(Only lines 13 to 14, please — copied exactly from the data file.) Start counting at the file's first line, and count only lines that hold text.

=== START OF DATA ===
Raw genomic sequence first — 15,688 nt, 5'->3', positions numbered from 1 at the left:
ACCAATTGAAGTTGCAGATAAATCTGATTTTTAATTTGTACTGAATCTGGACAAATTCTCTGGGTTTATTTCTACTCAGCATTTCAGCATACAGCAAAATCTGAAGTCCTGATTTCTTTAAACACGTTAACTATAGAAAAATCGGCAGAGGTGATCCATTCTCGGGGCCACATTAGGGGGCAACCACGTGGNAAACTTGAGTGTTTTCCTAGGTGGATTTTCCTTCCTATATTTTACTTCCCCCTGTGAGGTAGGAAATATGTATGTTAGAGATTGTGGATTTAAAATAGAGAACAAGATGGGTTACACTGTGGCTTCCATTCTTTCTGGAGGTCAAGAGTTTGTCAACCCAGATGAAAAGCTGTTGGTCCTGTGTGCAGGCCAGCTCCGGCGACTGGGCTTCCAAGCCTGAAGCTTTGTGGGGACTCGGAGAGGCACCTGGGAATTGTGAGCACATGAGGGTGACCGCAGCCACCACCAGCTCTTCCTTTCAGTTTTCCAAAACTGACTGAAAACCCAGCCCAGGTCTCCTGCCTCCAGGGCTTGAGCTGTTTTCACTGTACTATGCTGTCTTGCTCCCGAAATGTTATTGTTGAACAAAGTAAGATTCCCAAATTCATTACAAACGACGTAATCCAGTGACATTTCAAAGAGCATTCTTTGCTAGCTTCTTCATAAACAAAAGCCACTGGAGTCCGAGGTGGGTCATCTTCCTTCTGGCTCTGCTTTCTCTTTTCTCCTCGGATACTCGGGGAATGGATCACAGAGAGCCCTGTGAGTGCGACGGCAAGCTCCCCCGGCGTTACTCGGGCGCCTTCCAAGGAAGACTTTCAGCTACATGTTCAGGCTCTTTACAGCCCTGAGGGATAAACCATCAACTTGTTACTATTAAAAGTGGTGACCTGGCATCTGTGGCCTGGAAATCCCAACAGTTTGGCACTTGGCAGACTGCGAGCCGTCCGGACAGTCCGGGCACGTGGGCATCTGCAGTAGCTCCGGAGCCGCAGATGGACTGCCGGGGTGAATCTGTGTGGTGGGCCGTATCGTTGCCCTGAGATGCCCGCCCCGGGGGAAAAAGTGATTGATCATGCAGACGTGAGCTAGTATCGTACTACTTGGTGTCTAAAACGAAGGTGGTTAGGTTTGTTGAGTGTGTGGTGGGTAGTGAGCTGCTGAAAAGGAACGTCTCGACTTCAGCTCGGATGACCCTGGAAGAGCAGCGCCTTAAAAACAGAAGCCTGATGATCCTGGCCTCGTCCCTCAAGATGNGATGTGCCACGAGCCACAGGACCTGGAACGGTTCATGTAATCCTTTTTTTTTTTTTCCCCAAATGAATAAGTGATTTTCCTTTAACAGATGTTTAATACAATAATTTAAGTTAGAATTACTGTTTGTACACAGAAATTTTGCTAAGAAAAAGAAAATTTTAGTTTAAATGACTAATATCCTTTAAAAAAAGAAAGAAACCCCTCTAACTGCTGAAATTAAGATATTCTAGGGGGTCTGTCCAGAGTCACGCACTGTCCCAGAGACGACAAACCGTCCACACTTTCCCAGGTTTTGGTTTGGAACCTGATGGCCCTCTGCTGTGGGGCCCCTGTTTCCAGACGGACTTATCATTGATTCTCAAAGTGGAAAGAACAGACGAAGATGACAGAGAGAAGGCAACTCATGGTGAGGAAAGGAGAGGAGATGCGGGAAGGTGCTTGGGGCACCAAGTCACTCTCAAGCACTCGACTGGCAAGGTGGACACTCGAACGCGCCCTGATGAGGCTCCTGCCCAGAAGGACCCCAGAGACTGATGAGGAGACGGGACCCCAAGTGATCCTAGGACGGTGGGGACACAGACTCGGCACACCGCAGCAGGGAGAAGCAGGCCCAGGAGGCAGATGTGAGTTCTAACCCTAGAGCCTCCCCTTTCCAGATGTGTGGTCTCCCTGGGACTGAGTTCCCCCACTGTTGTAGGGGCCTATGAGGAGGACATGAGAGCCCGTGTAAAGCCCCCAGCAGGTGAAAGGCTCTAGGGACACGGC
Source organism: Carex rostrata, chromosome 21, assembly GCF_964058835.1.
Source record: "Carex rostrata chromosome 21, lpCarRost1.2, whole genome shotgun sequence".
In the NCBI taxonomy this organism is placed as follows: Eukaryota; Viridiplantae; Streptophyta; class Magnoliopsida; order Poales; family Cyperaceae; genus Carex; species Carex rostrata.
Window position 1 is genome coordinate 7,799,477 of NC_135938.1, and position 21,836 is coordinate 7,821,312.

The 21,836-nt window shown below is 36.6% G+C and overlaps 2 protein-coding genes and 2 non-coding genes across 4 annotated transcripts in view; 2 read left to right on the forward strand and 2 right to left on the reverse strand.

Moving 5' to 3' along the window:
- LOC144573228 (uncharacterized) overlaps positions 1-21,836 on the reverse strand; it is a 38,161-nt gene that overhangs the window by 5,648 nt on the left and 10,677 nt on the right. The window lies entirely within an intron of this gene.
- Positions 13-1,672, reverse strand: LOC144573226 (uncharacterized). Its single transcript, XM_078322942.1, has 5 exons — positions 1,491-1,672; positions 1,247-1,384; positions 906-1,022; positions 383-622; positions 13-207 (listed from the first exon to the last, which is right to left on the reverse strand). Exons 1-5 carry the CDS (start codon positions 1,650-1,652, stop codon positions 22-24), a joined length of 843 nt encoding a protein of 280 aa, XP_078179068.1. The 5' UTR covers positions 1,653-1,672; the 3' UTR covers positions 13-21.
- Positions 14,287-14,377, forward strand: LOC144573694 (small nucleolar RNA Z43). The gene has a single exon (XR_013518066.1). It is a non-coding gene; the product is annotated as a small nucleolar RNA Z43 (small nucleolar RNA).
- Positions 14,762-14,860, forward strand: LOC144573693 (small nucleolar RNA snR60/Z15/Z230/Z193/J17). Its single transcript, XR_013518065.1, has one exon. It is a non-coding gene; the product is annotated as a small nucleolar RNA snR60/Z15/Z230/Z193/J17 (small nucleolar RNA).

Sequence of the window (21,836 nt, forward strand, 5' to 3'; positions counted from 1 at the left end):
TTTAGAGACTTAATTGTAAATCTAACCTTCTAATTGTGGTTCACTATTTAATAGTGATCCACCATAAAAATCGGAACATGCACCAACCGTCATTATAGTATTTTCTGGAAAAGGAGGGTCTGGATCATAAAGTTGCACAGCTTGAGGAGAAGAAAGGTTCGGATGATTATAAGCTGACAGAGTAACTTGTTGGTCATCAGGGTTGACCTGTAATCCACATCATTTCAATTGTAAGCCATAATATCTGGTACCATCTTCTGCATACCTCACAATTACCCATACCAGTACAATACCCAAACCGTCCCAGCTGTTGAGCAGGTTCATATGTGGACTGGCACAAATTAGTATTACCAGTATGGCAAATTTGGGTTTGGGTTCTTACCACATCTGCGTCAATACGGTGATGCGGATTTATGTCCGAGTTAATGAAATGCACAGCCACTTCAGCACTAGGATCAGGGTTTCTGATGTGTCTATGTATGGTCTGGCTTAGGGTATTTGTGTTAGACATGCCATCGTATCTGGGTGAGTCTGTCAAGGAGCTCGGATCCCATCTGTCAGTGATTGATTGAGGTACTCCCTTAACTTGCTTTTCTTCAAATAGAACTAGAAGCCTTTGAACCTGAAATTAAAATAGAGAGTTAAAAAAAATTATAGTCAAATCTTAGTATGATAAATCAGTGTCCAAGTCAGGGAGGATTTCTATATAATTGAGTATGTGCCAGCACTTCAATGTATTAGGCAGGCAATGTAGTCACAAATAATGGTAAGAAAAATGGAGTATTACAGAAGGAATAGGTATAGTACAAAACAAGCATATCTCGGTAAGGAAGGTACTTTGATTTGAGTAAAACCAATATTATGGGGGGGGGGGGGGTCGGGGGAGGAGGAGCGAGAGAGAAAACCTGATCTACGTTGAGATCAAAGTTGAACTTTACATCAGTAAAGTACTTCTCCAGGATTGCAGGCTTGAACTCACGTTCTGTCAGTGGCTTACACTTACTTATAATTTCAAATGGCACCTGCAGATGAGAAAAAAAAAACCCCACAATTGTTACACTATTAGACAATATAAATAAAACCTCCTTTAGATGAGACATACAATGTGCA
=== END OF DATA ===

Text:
Sequence of the window (21,836 nt, forward strand, 5' to 3'; positions counted from 1 at the left end):
TTTAGAGACTTAATTGTAAATCTAACCTTCTAATTGTGGTTCACTATTTAATAGTGATCCACCATAAAAATCGGAACATGCACCAACCGTCATTATAGTATTTTCTGGAAAAGGAGGGTCTGGATCATAAAGTTGCACAGCTTGAGGAGAAGAAAGGTTCGGATGATTATAAGCTGACAGAGTAACTTGTTGGTCATCAGGGTTGACCTGTAATCCACATCATTTCAATTGTAAGCCATAATATCTGGTACCATCTTCTGCATACCTCACAATTACCCATACCAGTACAATACCCAAACCGTCCCAGCTGTTGAGCAGGTTCATATGTGGACTGGCACAAATTAGTATTACCAGTATGGCAAATTTGGGTTTGGGTTCTTACCACATCTGCGTCAATACGGTGATGCGGATTTATGTCCGAGTTAATGAAATGCACAGCCACTTCAGCACTAGGATCAGGGTTTCTGATGTGTCTATGTATGGTCTGGCTTAGGGTATTTGTGTTAGACATGCCATCGTATCTGGGTGAGTCTGTCAAGGAGCTCGGATCCCATCTGTCAGTGATTGATTGAGGTACTCCCTTAACTTGCTTTTCTTCAAATAGAACTAGAAGCCTTTGAACCTGAAATTAAAATAGAGAGTTAAAAAAAATTATAGTCAAATCTTAGTATGATAAATCAGTGTCCAAGTCAGGGAGGATTTCTATATAATTGAGTATGTGCCAGCACTTCAATGTATTAGGCAGGCAATGTAGTCACAAATAATGGTAAGAAAAATGGAGTATTACAGAAGGAATAGGTATAGTACAAAACAAGCATATCTCGGTAAGGAAGGTACTTTGATTTGAGTAAAACCAATATTATGGGGGGGGGGGGGGTCGGGGGAGGAGGAGCGAGAGAGAAAACCTGATCTACGTTGAGATCAAAGTTGAACTTTACATCAGTAAAGTACTTCTCCAGGATTGCAGGCTTGAACTCACGTTCTGTCAGTGGCTTACACTTACTTATAATTTCAAATGGCACCTGCAGATGAGAAAAAAAAAACCCCACAATTGTTACACTATTAGACAATATAAATAAAACCTCCTTTAGATGAGACATACAATGTGCA